Our children bring beautiful people into our lives. This is one of the blessings of parenting these vulnerable children. One such family for my family has been Matt and Myra and their daughters Havi and Kaia, as well as their constellation of aunts, uncles, grandparents and honorary aunts and uncles. Like our daughter Cameron, Havi had infantile Tay-Sachs. Havi died this past Wednesday, January 20, at the age of 2. She died peacefully at home with her parents, and her little sister, Kaia, age 6 months, nearby. Our youngest daughter and Cameron’s little sister, Eliza, has written Kaia a letter. Eliza was 10 weeks old when Cameron died. She is now 19 years old and shares here her counsel to Kaia, for when she is old enough to understand. One little sister to another.
Eliza reads the letter, which is also pasted below.
A Letter to Little Kaia
January 20, 2021
I wanted to write you a letter, one little sister of an angel to another. First, let me tell you that we have freaking super powers because of it. How many people get to say that they have a powerful guardian angel sister watching over them always?
I don’t believe in everything-happens-for-a-reason, but I do believe in silver linings. That a good can come out of an inexplicable bad. And a guardian angel sister is one such thing.
When I was 9 or so, I was absolutely terrified of sleeping in my bed. Don’t ask me why, but for some reason I felt any number of scary things could come and steal me away from my cozy bed and room. I lay awake for hours each night, listening to every sound, and oftentimes went to get my parents. And then one night my mom pulled out a picture of Cameron, my older sister-angel, from her photo album, and gave it to me to sleep with under my pillow. Cameron was looking over me, always, and thus I was safe. As I lay there in my bunk bed, right hand under my pillow fingering Cameron’s photo, I felt a deep sense of calm settle within me, and I quietly fell asleep. I slept with that photograph under my pillow every night from 9 years old to 17 years old, and still do on occasion when I need it. (I’m 19 by the way, as I write this).
I want you to know that it’s okay if you don’t think about Havi all the time. There are days, or weeks, where Cameron does not cross my mind. That doesn’t make me, or you, a bad younger sister. It just means we are living our lives, as Cameron and Havi want us to. And even if I am not thinking about Cameron I know she is there, looking out for me anyways, shining with confidence within me.
I also want you to know that it might be weird sometimes to be the only one who doesn’t remember Havi. I know Cameron from her pictures, but while the rest of my family has some, if not many, concrete images and memories of Cameron from her life, I have none. You will be the same. But that does not mean that your love for her, or her love for you, shines any duller. It is just a different sort of love, radiating from a deeper trust in Havi’s existence.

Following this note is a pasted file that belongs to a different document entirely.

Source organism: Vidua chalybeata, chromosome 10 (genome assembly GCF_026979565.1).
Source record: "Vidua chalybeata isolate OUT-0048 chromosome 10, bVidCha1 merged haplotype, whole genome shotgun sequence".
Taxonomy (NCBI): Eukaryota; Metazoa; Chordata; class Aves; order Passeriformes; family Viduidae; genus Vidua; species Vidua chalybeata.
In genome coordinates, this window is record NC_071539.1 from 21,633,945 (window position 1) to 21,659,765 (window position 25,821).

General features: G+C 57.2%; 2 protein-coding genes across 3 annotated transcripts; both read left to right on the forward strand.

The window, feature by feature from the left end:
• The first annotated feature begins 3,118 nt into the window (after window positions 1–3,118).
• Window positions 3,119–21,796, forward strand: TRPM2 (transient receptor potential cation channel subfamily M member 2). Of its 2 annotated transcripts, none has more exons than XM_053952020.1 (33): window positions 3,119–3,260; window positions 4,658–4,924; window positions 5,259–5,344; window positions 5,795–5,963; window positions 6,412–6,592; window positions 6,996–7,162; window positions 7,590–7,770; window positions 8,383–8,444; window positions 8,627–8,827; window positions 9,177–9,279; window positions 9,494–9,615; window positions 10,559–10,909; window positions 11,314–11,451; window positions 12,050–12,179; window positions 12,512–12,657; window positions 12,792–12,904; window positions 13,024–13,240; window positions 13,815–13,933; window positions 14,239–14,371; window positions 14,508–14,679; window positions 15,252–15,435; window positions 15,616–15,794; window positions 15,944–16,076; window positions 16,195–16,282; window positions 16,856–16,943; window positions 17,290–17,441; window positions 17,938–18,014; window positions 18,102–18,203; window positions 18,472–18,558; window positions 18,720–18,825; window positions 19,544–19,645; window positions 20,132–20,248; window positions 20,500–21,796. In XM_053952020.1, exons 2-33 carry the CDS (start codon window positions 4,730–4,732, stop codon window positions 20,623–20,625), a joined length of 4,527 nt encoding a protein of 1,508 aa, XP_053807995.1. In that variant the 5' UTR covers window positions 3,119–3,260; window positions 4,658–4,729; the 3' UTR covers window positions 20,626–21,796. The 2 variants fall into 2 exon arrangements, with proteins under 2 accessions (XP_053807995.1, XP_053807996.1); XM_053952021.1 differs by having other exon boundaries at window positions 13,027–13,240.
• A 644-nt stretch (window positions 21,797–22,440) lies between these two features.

I want you to know that you may often be told you were the bright light that was necessary to have during the potential darkness and sadness of Havi’s last months in this world. And that, Kaia, is a beautiful and gorgeous gift you gave your family and their friends. It is a gift I reportedly gave my family as well. But I also want you to know that you do not always have to be that light. You can be down, feel sad, ask time and space of your parents. You can be imperfect, messy, even a disaster at times, if you need. You entered the world a joy among the mixed joy and sadness of Havi. I promise you will always be that light and joy, even if you are low at times, as you inevitably will be.
I want you to know that it’s okay if when people ask how many siblings you have, you don’t always include Havi in the count. It is not lying, or hiding Havi, to sometimes simplify things when first meeting others. Havi will not be mad at you. Again, you are living your life as best you can, and she is proud.
Kaia, I want you to know that it might feel weird sometimes to become close friends with someone and not have them know about Havi yet. While I do not always think actively about Cameron, as I told you, I do feel she is a part of me and my family identity. I believe you might feel the same about Havi. So feel free to share Havi with people as early as you would like. A moment will not always perfectly present itself to tell people about her, so do it whenever it feels right to you, even if it feels awkwardly placed. There will be different reactions — “I’m sorry”s and “oh”s. Maybe it will be awkward. But I also can tell you it’s nice to know that other people know about Havi.
Finally, I want you to know you can give Havi things if you need to. Worries. Anxieties. Joys. That’s what older sisters are for. Sometimes, when I’m carrying around a worry for what feels like too long, I close my eyes, breathe the worry out into an imaginary balloon, and watch it float up, up, up, into the sky, until Cameron catches it and takes care of it for me. Sometimes she opens up a deep drawer in the clouds and places my new balloon among all the old ones, storing it for me so I can feel lighter. I think taking care of me like this makes her happy. As I think it would make Havi as well. Perhaps Havi and Cameron have our drawers next to each other, as they help watch over the two of us, and everyone else in our families, down here.
I want you to know Havi loves you forever, and I, who barely know you yet, love you too.
for more on the sibling experience, explore CPN’s SIBLING unit.